I must say, the only person I have come across whose scoring method I like and think reviewers should follow is George of GJJ Games. He gives his score and shows a graphic underneath it that shows what each grade means. It limits the confusion and allows you to know exactly what he thinks of the game.
How can game devs make reviewers’ lives easier?
Brandon: How can board game developers make your life easy when it comes to reviews?
Dez: Time is a big factor for any reviewer. More time will often get you a better quality review.
A personal touch is always really nice. I have received several games that have had handwritten letters explaining the game and thanking me for taking the time to review their game. These letters could quite easily be just copied and pasted to the other 10 reviewers; but when your name is on there and they have taken the time to write or even print a letter it makes you feel valued.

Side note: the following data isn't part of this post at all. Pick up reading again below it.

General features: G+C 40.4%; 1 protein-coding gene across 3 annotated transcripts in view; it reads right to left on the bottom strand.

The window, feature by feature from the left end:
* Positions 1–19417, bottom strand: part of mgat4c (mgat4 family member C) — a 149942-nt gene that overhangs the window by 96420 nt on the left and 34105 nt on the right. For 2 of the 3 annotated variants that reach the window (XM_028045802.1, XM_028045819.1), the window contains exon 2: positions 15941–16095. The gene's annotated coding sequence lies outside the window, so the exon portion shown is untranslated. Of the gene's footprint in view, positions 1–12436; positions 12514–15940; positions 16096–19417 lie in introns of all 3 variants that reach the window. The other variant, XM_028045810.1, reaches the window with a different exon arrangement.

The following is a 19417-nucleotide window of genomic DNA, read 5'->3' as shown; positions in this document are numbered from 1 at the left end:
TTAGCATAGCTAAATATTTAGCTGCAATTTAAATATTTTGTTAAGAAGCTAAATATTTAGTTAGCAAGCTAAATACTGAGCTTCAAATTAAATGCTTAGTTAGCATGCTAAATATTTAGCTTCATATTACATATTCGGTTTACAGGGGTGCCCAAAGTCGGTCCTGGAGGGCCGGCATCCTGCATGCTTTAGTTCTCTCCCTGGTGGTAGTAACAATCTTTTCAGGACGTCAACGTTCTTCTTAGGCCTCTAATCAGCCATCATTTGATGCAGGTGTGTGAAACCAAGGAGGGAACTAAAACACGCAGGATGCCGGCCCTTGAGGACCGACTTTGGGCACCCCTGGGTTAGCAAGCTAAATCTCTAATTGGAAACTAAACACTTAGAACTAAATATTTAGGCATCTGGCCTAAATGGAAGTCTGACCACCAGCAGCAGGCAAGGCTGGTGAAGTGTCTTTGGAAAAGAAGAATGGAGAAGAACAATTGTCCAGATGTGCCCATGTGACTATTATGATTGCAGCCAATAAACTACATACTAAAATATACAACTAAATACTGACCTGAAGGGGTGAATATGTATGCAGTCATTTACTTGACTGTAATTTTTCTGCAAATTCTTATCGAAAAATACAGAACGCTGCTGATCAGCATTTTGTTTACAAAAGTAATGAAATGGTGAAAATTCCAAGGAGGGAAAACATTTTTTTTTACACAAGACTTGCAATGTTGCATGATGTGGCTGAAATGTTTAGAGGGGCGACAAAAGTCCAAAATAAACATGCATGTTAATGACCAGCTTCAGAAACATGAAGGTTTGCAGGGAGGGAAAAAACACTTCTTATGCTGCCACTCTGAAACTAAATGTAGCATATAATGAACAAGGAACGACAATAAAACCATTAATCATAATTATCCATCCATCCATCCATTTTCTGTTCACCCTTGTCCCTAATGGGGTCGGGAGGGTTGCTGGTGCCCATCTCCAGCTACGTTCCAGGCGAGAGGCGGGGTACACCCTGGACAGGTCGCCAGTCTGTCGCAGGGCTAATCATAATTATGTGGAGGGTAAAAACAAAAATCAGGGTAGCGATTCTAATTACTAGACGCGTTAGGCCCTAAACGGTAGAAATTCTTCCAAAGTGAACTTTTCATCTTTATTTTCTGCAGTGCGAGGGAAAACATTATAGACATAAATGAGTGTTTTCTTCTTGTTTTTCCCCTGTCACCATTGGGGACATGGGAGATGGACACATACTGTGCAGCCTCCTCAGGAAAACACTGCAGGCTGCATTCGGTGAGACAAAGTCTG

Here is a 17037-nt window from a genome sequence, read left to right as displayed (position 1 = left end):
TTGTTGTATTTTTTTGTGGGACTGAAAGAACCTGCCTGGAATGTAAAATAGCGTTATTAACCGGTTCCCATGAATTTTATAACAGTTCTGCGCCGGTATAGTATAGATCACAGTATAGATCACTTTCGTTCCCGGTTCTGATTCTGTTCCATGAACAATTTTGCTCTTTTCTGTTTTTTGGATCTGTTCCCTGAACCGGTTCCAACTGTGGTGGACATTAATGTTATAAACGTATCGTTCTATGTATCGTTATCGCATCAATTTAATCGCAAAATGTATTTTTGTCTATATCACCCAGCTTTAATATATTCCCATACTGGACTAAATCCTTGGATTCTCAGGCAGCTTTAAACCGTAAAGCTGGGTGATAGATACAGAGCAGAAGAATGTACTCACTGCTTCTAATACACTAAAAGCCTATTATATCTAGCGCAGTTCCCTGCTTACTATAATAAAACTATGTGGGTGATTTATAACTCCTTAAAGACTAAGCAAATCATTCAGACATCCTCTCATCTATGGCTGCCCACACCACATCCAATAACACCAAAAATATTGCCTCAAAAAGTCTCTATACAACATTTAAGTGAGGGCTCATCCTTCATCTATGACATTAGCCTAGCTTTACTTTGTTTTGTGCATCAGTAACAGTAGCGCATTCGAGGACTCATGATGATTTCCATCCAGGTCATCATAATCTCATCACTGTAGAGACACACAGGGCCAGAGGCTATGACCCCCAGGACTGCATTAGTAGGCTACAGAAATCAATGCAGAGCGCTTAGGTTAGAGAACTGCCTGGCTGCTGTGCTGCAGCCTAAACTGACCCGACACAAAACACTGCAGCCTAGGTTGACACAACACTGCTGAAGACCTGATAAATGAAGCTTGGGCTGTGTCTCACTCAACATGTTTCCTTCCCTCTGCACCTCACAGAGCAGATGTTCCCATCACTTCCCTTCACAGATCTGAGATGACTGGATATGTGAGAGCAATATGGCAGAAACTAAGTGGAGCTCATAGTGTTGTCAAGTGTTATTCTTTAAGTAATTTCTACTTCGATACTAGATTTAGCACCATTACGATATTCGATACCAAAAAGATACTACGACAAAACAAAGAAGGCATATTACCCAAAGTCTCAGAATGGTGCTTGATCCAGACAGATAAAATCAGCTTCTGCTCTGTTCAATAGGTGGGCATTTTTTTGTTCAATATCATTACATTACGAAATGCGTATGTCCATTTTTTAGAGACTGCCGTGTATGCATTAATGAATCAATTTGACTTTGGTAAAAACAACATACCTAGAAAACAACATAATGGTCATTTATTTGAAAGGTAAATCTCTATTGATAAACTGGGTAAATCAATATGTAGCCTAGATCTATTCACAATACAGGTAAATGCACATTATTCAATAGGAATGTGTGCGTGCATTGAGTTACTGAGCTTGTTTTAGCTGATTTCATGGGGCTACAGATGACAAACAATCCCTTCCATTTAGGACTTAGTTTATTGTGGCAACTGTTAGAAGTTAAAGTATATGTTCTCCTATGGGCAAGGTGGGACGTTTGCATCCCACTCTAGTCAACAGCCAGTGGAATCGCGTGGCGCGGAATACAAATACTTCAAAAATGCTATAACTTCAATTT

Access to a Dropbox link with rules and art is a nice touch. If I get one of these, I normally have learned the rules by the time the game arrives. Not to mention, with prototypes that don’t come in a box, a picture of the box art makes life so much easier.
I also like when developers ask for a date they would like the review released. Some designers prefer it on the launch day and others prefer it several days before the launch to start the buzz for the game. As a reviewer, I like this. It allows me to better use my time.
What do you look for in games?
Brandon: What do you look for in games you review?
Dez: I look for a game I want to play. I’m a reviewer, but I’m a player first. If a game interests me as a player, I get excited about it and want to review it. I think for me, if I look at a game and would back it based on what I see or read about it, I will put up my hand to review it.
When I started out, I only did small box games and didn’t review anything other than them. This was mainly due to this being my personal taste in games. As I’ve grown as a gamer and experienced more games, my tastes have changed. Now I look for a great game, not the type or style of game it is.
Brandon: What happens if you like a game?